US sending more ships to the Indo-Pacific where the risks of a war with China are growing
Washington is moving to counter Beijing's “expansionist” approach. The South China Sea is the hottest frontline. For US experts, the US is trying to prevent China from gaining immediate benefits while preparing to fight a long-term conflict. The Chinese are training to invade Taiwan, which is boosting its own defences. Japan is also hard at protecting itself from the Asian juggernaut.
Hong Kong (AsiaNews) – In the coming years, US naval forces will be more “assertive” in opposing China in the Indo-Pacific, this according to a paper released yesterday by the Pentagon.
The document identifies the South China Sea as the hottest theatre for future operations in Asia by the US Navy, Marines and Coast Guard. According to several observers, such a scenario increases the risk of a conflict between the two powers.
Beijing claims sovereignty over almost the entire South China Sea, but faces the opposition of several countries in the region, which have the backing of the United States.
For the US military, China is adopting an expansionist approach in the South China Sea and seeking to establish regional hegemony through programmes such as the Belt and Road Initiative.
The main charge against Beijing is that it is systematically violating international law of the sea.
Despite the coronavirus pandemic, the United States has stepped up its maritime operations in the South China Sea. In August, a US Navy ship came close to an incident with the Chinese Navy near the Paracel Islands.
According to experts, two warships “accidentally” colliding might be the spark that sets the fuse of conflict between the two powers.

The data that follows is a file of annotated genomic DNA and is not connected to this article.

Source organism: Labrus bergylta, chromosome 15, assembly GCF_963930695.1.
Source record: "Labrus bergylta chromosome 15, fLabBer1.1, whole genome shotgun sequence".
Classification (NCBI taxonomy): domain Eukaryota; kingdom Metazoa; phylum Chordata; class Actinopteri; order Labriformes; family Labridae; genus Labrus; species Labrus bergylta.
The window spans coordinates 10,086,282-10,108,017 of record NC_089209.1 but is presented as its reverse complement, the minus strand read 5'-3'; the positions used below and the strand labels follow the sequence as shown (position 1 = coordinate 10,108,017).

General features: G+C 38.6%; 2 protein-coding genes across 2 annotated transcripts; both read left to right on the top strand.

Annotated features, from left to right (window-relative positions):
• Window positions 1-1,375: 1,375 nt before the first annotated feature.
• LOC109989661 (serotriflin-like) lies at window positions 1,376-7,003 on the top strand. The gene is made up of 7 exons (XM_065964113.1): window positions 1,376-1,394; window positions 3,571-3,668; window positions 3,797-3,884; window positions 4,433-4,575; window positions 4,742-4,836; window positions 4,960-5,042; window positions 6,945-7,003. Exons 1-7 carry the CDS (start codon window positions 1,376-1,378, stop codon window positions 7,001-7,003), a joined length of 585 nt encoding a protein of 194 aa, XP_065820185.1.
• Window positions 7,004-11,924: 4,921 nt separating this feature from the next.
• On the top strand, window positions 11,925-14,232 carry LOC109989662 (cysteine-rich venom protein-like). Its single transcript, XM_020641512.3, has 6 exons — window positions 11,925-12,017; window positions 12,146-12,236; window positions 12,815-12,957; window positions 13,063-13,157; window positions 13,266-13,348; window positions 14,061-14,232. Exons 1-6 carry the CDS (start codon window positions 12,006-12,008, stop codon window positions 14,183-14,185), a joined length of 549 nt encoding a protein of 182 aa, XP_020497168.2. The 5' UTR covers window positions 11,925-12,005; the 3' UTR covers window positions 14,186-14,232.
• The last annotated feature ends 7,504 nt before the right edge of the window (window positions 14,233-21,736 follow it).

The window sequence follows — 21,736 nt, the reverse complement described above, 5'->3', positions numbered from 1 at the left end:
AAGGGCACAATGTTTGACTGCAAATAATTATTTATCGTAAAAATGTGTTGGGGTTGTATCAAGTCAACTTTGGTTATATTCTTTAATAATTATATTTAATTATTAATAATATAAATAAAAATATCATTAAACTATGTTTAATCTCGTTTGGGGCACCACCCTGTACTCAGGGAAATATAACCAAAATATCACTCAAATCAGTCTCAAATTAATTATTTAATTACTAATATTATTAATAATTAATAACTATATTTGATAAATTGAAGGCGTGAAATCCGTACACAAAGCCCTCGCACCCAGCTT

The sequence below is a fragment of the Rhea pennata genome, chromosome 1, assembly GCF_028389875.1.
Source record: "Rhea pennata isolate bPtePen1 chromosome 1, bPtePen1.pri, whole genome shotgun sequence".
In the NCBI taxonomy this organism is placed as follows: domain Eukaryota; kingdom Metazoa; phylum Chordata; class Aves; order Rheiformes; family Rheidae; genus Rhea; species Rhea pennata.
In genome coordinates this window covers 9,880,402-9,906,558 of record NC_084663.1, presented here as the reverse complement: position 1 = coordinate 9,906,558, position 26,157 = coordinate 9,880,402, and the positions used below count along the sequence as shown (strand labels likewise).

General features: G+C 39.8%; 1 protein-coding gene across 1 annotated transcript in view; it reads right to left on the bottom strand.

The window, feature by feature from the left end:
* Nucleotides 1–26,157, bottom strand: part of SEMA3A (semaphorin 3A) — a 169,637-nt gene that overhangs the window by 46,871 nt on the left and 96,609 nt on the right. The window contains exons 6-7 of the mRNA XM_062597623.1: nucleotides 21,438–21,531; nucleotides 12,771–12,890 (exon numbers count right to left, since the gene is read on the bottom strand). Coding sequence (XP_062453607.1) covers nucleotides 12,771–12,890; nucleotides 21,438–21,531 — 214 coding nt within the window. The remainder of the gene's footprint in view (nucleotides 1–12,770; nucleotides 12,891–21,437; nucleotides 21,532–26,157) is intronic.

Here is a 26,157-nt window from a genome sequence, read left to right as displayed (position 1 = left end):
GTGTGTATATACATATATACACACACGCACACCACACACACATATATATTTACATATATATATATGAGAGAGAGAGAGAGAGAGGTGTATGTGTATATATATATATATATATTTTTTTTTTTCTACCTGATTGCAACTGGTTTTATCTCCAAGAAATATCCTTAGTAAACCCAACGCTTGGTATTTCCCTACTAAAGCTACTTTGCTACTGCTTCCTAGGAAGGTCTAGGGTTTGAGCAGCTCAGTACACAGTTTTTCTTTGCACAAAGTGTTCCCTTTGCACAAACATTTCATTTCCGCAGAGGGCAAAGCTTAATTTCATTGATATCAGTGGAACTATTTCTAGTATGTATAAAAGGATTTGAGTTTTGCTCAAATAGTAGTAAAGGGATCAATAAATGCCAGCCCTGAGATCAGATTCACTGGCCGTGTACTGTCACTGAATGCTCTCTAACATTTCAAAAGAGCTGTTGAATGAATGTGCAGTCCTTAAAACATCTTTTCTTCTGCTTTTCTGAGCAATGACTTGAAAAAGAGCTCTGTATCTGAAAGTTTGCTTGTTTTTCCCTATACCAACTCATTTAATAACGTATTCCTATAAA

For Harvard University professor Graham Allison, war might break out between an emerging power like China and a declining one like the United States (the so-called “Thucydides trap”).
The surge in US naval operations in the Western Pacific is a response to those US political and academic circles that are calling for action to prevent Beijing from gaining immediate geopolitical gains.
This is happening as the US prepares to confront China until the end of the century, on the model of the confrontation it won with the Soviets.
This is where Taiwan comes in. Recently, China’s state-owned CCTV broadcast a documentary showing a mock battle with tanks during a possible invasion of the island.
Taiwan is considered by Beijing a “rebel” province, and on several occasion Chinese leaders have not ruled out the use of force to retake it.
In order to be able to send troops and armoured vehicles on Taiwan, Beijing has invested time and resources in recent years to boost its landing forces.
Taipei has responded by building eight modern submarines and a fleet of corvettes that would be pitted against Chinese aircraft carriers and amphibious vehicles. Taiwan’s government has also obtained the green light from the United States for the purchase of strategic weapons worth billions of dollars.
Despite recent attempts at mending diplomatic fences, territorial disputes also keep alive the possibility of a conflict between China and Japan (another US ally).
Tokyo announced today that it is developing a new anti-ship missile model capable of hitting targets at a very long range.
Such a weapon would be used against any attack from China against the Okinawa Islands, as well as the uninhabited Japanese-administered Senkaku Islands in the East China Sea, which Beijing also claims (known as Diaoyu in China).